You may not know this about me, but I eat a mostly vegetarian diet. Yes, I love love love the succulence of a perfectly seared steak, the sweet smokiness of pulled pork, and the way lamb seems to melt on my tongue after a day of slow cooking, but truthfully I could go days, weeks, even months without ever really missing those tastes.
Day in and day out I eat nuts, seeds, nut butters, beans, tofu, tempeh, and generally anything that would make my mother cringe. Oh, and cheese. Lovely, lovely cheese. And butter. It’s my sustaining life force here in Seattle.
In fact, if it weren’t for this blog and my nagging urge to diversify the dishes I share with all of you, I wonder how often I’d really buy or make chicken. I wonder how often I’d share cake for breakfast. Pie for lunch. Trade water for hot cocoa.
I know that there are volumes to be written about the merits of going without meat even once a week. The impact on health, wealth, and the environment. But I’ll let others write those pages. Sometimes I wonder if we haven’t missed at least one aspect of the point behind letting go of meat-centricity. What if instead of praising our smaller carbon footprint and going easy on our arteries, we simply said, “Hey, did anyone realize that plant-based dishes can be different and absolutely delicious?” The point being that we don’t need to find the reason why we’re stepping out of the box, but instead the reason why we’ve limited our culinary creativity in the name of tradition. Not the why, but the why not?
I get that kobe beef will always taste as luscious as butter and that turkey, carved on Thanksgiving, will be nostalgically and physically satisfying. But the frontier for vegetable exploration is still fairly unsettled in my book. Who says lentils aren’t as lovable? Grilled portobello mushrooms as “mmm” inducing? Well, no one.
I’ve experimented up a storm. A few failures of note. A few, “Let’s never try this again.” The hard part isn’t pleasing my palate, but the one belonging to my boyfriend, Daniel. Convincing him that tofu isn’t a savory marshmallow has been grueling. Perhaps trickery was involved. A wink as I placed the top bun on our “burgers.” Fingers crossed behind my back while presenting a bowl of chili missing the carne. Whatever white lies I may or may not have told have been worthwhile. Our kitchen now is a much more adventurous place. And not just because I have a penchant for throwing pots and pans and swearing.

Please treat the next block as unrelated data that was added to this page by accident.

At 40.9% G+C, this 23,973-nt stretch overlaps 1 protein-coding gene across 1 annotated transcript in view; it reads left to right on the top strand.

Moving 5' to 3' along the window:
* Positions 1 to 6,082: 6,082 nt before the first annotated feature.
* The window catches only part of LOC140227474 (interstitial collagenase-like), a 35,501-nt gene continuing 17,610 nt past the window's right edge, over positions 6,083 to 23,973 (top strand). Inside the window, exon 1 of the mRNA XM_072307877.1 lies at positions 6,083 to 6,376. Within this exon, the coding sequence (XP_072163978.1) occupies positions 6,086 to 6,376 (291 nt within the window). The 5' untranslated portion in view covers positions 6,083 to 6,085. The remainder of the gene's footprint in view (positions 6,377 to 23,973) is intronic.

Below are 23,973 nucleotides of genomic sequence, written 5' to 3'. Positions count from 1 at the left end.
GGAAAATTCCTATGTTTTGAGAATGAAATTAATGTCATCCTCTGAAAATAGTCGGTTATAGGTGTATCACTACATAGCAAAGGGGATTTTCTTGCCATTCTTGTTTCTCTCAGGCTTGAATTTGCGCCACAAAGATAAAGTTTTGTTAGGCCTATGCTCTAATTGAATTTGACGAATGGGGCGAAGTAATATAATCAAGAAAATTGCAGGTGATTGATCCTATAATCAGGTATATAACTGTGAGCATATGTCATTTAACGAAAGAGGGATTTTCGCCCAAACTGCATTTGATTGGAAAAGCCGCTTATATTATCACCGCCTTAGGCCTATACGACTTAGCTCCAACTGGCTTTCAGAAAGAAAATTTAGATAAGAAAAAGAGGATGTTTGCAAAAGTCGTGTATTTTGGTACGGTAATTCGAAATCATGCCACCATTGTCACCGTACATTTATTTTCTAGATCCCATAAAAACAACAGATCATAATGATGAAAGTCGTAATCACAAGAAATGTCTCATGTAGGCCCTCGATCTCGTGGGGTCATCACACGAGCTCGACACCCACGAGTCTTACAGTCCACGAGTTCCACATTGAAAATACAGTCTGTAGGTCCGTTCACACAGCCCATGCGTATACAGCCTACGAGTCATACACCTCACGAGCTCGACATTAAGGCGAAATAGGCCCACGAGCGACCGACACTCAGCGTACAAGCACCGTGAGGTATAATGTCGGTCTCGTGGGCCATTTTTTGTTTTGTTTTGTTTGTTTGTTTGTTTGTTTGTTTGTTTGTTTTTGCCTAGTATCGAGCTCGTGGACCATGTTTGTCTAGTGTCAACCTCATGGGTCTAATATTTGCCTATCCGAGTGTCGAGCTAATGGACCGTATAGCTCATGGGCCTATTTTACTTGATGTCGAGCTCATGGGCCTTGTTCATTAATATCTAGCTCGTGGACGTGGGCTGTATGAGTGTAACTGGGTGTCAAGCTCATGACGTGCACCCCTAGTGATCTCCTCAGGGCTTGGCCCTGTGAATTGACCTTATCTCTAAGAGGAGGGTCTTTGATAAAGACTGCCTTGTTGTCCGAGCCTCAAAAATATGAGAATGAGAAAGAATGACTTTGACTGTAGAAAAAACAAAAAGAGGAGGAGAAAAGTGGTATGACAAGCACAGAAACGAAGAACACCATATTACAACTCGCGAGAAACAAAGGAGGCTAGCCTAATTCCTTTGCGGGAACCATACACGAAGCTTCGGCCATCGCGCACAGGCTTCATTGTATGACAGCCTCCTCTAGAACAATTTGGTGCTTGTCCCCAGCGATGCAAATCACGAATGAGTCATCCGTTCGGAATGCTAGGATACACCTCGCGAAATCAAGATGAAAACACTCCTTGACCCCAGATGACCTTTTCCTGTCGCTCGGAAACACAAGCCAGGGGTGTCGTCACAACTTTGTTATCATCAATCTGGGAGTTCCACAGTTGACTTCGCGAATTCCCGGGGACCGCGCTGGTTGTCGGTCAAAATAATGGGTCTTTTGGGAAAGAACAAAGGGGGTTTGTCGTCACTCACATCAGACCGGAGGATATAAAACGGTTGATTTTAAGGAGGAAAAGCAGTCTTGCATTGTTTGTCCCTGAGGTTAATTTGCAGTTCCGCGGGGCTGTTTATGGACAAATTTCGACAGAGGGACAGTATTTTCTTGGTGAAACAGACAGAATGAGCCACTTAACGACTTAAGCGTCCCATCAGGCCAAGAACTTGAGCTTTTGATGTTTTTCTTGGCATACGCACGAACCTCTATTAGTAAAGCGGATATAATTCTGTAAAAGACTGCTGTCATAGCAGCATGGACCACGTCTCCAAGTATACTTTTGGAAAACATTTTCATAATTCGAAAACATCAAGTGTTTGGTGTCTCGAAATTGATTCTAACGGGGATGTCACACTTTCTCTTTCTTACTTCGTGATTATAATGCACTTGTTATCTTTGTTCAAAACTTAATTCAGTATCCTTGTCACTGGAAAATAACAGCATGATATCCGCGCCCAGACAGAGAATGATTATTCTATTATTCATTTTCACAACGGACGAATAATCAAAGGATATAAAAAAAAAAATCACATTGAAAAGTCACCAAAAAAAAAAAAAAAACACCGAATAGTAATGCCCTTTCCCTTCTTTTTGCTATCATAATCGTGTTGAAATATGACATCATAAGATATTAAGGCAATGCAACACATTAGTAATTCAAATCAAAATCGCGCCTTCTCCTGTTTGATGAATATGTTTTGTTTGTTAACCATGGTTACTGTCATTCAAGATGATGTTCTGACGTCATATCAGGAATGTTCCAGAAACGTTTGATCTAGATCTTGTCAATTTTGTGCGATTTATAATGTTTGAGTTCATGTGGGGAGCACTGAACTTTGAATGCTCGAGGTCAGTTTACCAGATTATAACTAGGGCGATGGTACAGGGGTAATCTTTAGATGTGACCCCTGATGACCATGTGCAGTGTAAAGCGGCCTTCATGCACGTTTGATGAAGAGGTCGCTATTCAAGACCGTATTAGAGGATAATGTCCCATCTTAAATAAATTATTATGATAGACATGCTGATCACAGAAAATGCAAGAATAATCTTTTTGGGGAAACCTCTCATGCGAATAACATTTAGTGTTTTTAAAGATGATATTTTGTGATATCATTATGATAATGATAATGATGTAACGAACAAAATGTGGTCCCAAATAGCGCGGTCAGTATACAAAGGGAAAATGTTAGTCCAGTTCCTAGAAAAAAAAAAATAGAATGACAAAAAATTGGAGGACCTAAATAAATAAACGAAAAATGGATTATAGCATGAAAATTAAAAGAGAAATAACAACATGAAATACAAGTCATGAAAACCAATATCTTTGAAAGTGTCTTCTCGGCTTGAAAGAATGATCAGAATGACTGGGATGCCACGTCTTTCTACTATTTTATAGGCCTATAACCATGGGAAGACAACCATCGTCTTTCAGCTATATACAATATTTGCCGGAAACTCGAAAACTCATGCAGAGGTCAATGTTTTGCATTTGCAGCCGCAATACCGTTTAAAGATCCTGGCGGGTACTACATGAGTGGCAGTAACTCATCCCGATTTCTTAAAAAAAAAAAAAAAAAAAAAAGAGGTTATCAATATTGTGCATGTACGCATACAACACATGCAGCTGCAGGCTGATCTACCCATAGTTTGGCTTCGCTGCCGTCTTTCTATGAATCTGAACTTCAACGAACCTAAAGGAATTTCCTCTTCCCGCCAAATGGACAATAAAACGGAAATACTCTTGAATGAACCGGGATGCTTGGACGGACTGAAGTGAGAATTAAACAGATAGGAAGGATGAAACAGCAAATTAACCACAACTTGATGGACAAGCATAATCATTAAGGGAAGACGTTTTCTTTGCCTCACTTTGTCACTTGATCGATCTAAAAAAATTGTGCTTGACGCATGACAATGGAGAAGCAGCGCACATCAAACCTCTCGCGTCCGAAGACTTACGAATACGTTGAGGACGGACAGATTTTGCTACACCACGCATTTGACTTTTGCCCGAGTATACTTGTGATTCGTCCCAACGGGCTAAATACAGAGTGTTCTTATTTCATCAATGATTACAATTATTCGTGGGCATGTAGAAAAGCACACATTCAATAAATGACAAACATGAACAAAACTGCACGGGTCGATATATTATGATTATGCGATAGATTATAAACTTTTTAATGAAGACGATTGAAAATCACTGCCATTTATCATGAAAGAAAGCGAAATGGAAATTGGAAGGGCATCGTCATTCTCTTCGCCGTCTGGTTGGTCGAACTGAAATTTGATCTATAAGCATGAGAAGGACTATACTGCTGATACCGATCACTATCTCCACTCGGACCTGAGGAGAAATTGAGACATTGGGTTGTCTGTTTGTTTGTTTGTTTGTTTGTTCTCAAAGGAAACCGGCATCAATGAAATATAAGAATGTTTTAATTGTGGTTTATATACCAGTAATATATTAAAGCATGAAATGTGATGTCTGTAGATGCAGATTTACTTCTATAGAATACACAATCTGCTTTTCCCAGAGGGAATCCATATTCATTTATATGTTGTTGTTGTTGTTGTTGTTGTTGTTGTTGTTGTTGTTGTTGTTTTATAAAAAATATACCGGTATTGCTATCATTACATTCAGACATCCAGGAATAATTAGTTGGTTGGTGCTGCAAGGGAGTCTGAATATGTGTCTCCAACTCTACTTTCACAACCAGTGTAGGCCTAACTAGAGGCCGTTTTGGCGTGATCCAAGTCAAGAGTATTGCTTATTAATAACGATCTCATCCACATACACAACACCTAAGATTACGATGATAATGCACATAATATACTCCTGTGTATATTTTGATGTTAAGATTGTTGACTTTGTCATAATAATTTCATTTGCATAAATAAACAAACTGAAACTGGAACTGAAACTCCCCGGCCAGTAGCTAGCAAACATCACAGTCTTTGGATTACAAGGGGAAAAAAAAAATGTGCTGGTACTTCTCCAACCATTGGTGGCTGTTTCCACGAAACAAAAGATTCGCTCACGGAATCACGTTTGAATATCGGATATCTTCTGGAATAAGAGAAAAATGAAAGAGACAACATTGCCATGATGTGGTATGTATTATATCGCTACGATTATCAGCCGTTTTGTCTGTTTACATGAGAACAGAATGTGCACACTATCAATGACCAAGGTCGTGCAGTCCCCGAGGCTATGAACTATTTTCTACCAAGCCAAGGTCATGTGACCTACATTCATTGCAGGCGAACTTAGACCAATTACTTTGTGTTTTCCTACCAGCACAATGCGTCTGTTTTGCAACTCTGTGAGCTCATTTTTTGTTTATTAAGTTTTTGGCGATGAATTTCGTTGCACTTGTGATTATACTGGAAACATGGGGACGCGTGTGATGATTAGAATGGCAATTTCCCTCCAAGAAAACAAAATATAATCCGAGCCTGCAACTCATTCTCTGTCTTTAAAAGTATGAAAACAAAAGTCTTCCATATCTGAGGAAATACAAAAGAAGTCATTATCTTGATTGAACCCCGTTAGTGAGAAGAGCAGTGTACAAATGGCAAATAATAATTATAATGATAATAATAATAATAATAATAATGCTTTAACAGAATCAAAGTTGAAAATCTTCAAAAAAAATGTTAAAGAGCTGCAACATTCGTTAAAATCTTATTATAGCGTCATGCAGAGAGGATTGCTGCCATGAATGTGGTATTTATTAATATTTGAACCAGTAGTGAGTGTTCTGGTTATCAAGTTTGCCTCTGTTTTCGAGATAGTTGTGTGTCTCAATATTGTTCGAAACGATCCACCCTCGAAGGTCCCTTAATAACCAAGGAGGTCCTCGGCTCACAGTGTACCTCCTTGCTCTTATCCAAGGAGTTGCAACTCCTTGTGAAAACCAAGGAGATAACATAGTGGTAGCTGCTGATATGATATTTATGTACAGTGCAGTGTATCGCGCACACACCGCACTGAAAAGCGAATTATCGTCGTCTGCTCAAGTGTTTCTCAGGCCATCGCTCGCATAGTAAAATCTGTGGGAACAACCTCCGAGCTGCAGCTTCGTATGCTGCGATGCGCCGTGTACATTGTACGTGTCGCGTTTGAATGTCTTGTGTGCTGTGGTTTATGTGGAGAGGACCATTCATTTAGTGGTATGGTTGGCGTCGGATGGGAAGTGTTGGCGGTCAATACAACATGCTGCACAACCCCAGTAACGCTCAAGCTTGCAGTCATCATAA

Daniel is totally in love with these enchiladas. They’re one of the few vegetarian dishes that he requests all the time. And I hope Sandra Lee will forgive me for stealing her thunder, but…they’re sort of semi-homemade. Delicious and eeeeeeeaaaasssssyyyy to boot.
A few recommendations: Never buy enchilada sauce again; it’s completely unnecessary when salsa is a world more flavorful and the chunkiness adds such great texture. And you must embrace those packets of taco seasoning, as long as they’re a kind that doesn’t have 57 tablespoons of MSG and funky ingredients galore. Trader Joe’s makes a fabulous version. Also, Mexican blend cheese is tasty tasty tasty.
Dinner is served.
In a large bowl, stir together 2 cups brown rice, 1 can of black beans, a bag of defrosted pepper strips, 1 packet taco seasoning (I recommend the one from Trader Joe’s because it’s got a short, identifiable ingredient list), and 3/4 cup medium salsa. Mix well.
Lay your tortillas on a clean work surface and divide the rice and bean mixture evenly among the center of each tortilla.
Roll the tortillas tightly and place, side by side, into a greased casserole dish with salsa covering the bottom. Some of the filled tortillas may have to fit horizontally. Spread remaining 1 1/4 cups salsa evenly over the top of the casserole dish. Sprinkle the cheese over the top.
Bake for about 18-20 minutes, until the cheese has melted. Serve with sour cream and hot sauce!
Vegetarian Black Bean Enchiladas
2 cups cooked brown rice
1, 15oz can black beans, drained and rinsed
1 16oz bag frozen pepper strips, thawed and drained of excess water, or 3 cups sauteed peppers
1 packet taco seasoning
2 1/2 cups medium salsa, divided
12, 6” flour tortillas
1 ½ cups shredded Mexican blend cheese, divided
Preheat the oven to 350 degrees F. Coat a large, 13×9″ casserole dish with nonstick cooking spray. Spread 1/2 cup salsa all over the bottom of the dish.
In a large bowl, stir together rice, black beans, peppers, taco seasoning, and 3/4 cup salsa. Mix well. Lay your tortillas on a clean work surface and divide the rice and bean mixture evenly among them. Roll the tortillas tightly and place, side by side, into the prepared casserole dish. Some of the filled tortillas may have to fit horizontally. Spread remaining 1 1/4 cups salsa evenly over the top of the casserole dish. Sprinkle the cheese over the top. Bake for about 18-20 minutes, until the cheese has melted.
Nutrition info for 1 serving:
Calories: 491.8, Fat: 15.1g, Fiber: 9.6g, Sugars: 2.6g, Protein: 19.6g